Accessibility links

Rights Watchdog Says Global Political Freedom is Declining

The independent Freedom House rights organization says political freedom is on the decline in large parts of the world, including Russia, Egypt, Iran, Kenya, Nigeria, Pakistan and Venezuela. The democracy watchdog group, based in New York, said the results of this year's annual survey point to a disturbing deterioration of freedom worldwide, with less than half of the Earth's population living in places that can be called free. VOA Correspondent Cindy Saine reports from Washington.

Freedom House has been around for 30 years, measuring the levels of political freedom and civil liberties in the world's 193 countries. The group's director of research, Arch Puddington, says 2007 saw profound setbacks for freedom.

"If you look at the record for the past two years, it represents the first time in the past 15 years that freedom has actually declined over a two-year period," said Arch Puddington.

Freedom House says the decline in freedom was most pronounced in South Asia, but it also reached significant levels in the former Soviet Union, the Middle East and North Africa, and sub-Saharan Africa. The report says many of those countries with declines are large and geo-politically significant countries. Some of them, it says, like the Philippines, were once considered an inspiration for freedom movements.

Research Director Arch Puddington cites another alarming trend.

"We have also seen what is called a "pushback" against democracy," he said. "Again, this is very often something you see with big, energy-rich countries like Russia, Kazakhstan, Azerbaijan, Venezuela, also China, where you have got regimes that are worried about popular movements for democracy. They are taking every sort of measure, ranging from imprisoning dissidents to using the tax police and regulations to smother the work of NGO's."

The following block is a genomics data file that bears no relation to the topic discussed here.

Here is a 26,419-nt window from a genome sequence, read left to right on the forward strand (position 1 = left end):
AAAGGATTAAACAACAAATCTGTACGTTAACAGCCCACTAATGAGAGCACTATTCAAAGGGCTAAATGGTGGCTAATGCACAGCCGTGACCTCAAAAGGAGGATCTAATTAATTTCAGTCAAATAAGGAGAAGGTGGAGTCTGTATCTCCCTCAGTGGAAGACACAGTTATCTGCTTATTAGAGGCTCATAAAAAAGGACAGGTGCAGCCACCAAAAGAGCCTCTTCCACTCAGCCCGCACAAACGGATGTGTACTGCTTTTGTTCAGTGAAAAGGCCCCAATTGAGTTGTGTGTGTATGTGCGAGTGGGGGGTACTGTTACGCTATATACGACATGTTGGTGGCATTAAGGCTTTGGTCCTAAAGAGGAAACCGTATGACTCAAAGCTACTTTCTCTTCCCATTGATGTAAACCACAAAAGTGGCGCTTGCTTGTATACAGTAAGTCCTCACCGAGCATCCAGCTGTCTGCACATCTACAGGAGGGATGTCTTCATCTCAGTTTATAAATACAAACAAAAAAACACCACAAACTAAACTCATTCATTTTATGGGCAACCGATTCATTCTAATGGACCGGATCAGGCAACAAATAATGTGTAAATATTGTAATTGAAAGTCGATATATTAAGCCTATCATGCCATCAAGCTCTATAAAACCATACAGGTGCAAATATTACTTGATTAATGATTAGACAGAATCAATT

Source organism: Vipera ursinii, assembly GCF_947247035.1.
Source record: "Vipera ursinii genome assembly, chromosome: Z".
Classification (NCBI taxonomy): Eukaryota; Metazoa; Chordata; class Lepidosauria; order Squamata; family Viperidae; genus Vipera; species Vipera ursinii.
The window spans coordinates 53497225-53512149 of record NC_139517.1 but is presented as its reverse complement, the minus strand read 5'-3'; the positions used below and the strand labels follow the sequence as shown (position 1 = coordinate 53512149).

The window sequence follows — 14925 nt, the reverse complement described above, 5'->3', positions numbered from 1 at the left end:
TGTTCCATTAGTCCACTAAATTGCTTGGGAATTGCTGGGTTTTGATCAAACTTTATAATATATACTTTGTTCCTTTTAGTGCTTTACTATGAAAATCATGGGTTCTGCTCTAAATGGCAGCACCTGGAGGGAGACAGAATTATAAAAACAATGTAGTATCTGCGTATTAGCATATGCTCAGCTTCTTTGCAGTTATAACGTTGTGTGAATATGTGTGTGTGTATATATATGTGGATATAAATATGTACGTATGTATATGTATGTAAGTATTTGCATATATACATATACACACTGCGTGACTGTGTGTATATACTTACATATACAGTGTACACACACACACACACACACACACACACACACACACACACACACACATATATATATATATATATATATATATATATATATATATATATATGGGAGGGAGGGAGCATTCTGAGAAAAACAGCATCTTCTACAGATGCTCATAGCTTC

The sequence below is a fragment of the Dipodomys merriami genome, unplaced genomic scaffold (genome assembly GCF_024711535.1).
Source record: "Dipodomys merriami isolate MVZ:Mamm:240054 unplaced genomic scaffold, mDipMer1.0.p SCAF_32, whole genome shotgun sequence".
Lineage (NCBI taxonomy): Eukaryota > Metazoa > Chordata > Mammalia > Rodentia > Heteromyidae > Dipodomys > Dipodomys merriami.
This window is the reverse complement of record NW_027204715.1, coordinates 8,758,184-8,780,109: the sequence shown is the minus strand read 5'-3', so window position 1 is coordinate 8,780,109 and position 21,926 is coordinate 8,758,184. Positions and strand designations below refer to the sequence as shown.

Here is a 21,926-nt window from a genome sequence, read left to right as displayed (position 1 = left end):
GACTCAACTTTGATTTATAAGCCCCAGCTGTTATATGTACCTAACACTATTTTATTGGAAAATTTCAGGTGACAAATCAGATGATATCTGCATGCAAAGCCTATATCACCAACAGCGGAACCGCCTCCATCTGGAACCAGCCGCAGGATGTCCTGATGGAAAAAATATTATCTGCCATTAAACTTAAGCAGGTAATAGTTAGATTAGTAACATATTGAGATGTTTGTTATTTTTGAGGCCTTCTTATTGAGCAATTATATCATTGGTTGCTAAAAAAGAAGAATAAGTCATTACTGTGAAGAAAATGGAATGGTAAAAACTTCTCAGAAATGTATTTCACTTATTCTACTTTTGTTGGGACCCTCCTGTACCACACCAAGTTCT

Freedom House labeled 90 countries as "free", 60 countries as "partly free", and 43 countries as "not-free." The Palestinian Authority declined from "partly free" to "not free."

The director of studies at Freedom House, Christopher Walker, is an expert on the countries of the former Soviet Union.

"As a unit, the former Soviet Union is one of the most freedom-deprived regions of all the regions we examined in the survey," said Christopher Walker. "Among the features that we have found is really a hardening core of authoritarian states."

Walker cited parliamentary elections in Russia held under unfair conditions and democracy in Georgia stained by a violent police crackdown on demonstrators and the imposition of a state of emergency. He also said many of the countries in the region have orchestrated a methodical and systematic muzzling of the media.

Research Director Puddington said there were also big disappointments in Africa.

"In Africa, Kenya and Nigeria, two of the continent's most significant countries, largest countries, and in the case of Kenya, a country that we had regarded as something like a model for democratic improvement, both suffered declines, and in the case of Kenya a major one," he said.

In Kenya, hundreds have been killed in rioting after reports of vote-rigging by the government in the country's presidential election held last December.

The report also cites a decline in freedom in a number of Asia's most important countries, including Afghanistan, Bangladesh, Pakistan and Sri Lanka.

Freedom House's Karin Karlekar is a South Asia analyst. She says despite the negative trend, she sees reason for hope in the vibrant opposition by a number of groups, especially in Pakistan.

"Particularly and striking this past year was the case of Pakistan, where lawyers, journalists, human rights activists and students kept up a sustained protest campaign against [President] Musharraf's efforts to hold onto power," said Karin Karlekar.

Karlekar said the United States should support such efforts by dissidents and civil rights groups around the world.